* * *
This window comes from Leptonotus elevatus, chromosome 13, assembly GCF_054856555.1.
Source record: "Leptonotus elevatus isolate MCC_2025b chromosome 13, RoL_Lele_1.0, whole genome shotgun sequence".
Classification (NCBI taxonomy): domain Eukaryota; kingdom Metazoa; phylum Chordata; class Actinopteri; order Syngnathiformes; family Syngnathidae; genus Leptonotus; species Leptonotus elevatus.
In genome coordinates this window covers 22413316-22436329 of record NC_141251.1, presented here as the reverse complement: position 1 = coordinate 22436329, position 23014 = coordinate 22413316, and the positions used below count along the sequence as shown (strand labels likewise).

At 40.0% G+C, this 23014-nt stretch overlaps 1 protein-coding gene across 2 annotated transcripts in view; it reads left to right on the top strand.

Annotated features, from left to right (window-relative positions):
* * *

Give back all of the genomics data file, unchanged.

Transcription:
This window comes from Leptonotus elevatus, chromosome 13, assembly GCF_054856555.1.
Source record: "Leptonotus elevatus isolate MCC_2025b chromosome 13, RoL_Lele_1.0, whole genome shotgun sequence".
Classification (NCBI taxonomy): domain Eukaryota; kingdom Metazoa; phylum Chordata; class Actinopteri; order Syngnathiformes; family Syngnathidae; genus Leptonotus; species Leptonotus elevatus.
In genome coordinates this window covers 22413316-22436329 of record NC_141251.1, presented here as the reverse complement: position 1 = coordinate 22436329, position 23014 = coordinate 22413316, and the positions used below count along the sequence as shown (strand labels likewise).

At 40.0% G+C, this 23014-nt stretch overlaps 1 protein-coding gene across 2 annotated transcripts in view; it reads left to right on the top strand.

Annotated features, from left to right (window-relative positions):